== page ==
Henry Russell (R. Street Lith, 1838). Prints and Photographs Reading Room, Library of Congress.
Henry Russell, born in 1812 in Sheerness, England, was a noted composer, pianist and singer. He began performing at the early age of three, and later studied composition with Rossini and Bellini in Italy. Russell sailed to Canada to perform solo concerts in the mid 1830s, but the most fruitful part of his career was spent in the United States during the late 1830s and early 1840s. As a popular songwriter and performer, he belonged as much to America as to England, since he published his first songs in America and became a successful performer touring the United States, playing and singing many of his own compositions.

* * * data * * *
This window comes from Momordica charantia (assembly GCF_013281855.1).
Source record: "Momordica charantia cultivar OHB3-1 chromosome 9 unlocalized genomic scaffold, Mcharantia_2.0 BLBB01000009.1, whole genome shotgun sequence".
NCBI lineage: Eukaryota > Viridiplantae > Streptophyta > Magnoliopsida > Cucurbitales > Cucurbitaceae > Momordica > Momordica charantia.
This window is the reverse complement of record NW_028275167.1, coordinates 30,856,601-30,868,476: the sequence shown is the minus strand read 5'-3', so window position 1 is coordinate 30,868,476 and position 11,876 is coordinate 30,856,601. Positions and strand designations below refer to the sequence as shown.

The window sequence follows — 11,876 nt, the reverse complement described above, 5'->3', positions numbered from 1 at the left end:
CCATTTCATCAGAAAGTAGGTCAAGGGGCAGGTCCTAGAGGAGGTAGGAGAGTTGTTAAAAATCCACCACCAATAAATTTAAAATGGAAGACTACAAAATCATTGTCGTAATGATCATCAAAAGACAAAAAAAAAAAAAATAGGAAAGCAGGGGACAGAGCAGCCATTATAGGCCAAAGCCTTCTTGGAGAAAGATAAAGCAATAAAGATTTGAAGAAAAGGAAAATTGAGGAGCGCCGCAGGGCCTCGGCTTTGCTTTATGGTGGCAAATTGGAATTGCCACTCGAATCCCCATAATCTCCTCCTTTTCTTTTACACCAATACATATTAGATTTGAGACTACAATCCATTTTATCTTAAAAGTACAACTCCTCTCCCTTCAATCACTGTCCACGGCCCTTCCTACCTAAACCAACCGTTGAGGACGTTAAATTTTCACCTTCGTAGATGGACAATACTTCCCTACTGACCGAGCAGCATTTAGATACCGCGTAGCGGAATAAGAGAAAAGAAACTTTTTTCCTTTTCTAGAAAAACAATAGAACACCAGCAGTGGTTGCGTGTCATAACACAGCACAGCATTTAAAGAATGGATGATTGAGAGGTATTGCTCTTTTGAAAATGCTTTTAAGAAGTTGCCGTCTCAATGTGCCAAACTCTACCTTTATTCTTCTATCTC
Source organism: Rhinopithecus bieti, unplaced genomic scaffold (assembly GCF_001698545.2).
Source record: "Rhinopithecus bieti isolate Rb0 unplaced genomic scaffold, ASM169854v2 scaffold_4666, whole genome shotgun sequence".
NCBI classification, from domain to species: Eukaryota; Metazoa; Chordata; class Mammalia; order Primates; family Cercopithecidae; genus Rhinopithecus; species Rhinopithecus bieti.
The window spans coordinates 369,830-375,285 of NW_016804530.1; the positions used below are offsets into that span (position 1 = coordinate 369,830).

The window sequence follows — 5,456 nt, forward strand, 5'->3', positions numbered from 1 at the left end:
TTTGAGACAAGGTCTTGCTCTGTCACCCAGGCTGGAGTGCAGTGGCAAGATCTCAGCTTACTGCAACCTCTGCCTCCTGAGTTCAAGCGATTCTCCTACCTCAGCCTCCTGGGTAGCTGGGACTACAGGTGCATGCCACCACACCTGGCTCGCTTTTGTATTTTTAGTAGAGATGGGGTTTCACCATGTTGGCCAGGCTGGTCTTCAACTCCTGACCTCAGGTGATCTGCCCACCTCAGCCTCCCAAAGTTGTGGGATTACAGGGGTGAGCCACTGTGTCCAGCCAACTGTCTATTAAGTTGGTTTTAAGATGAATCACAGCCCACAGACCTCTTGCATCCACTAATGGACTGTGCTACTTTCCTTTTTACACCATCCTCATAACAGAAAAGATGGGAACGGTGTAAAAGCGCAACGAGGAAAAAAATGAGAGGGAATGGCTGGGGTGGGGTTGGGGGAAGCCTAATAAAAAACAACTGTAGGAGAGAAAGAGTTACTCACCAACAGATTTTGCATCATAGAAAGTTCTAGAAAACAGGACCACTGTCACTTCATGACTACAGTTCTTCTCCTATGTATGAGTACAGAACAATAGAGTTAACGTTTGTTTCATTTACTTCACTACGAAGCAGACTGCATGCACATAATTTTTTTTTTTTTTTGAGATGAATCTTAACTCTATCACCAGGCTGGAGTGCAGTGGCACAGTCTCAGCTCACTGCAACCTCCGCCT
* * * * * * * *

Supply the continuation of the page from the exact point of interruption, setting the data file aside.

Among the many causes he championed through his art was emigration. (Other causes he supported included the elimination of racial intolerance, improving the sad plight of those confined to mental institutions, and the abolition of slavery.) When he returned home to England in the 1840s, he evoked in some of his songs rather fanciful visions of the New World. He even produced a musical stage work, The Emigrant's Progress, consisting of a series of tableaux made to encourage his countrymen to seek the opportunities of the American frontier. Russell continued to perform as a singer until the early 1860s and composed music almost to the end of his life in London in 1900.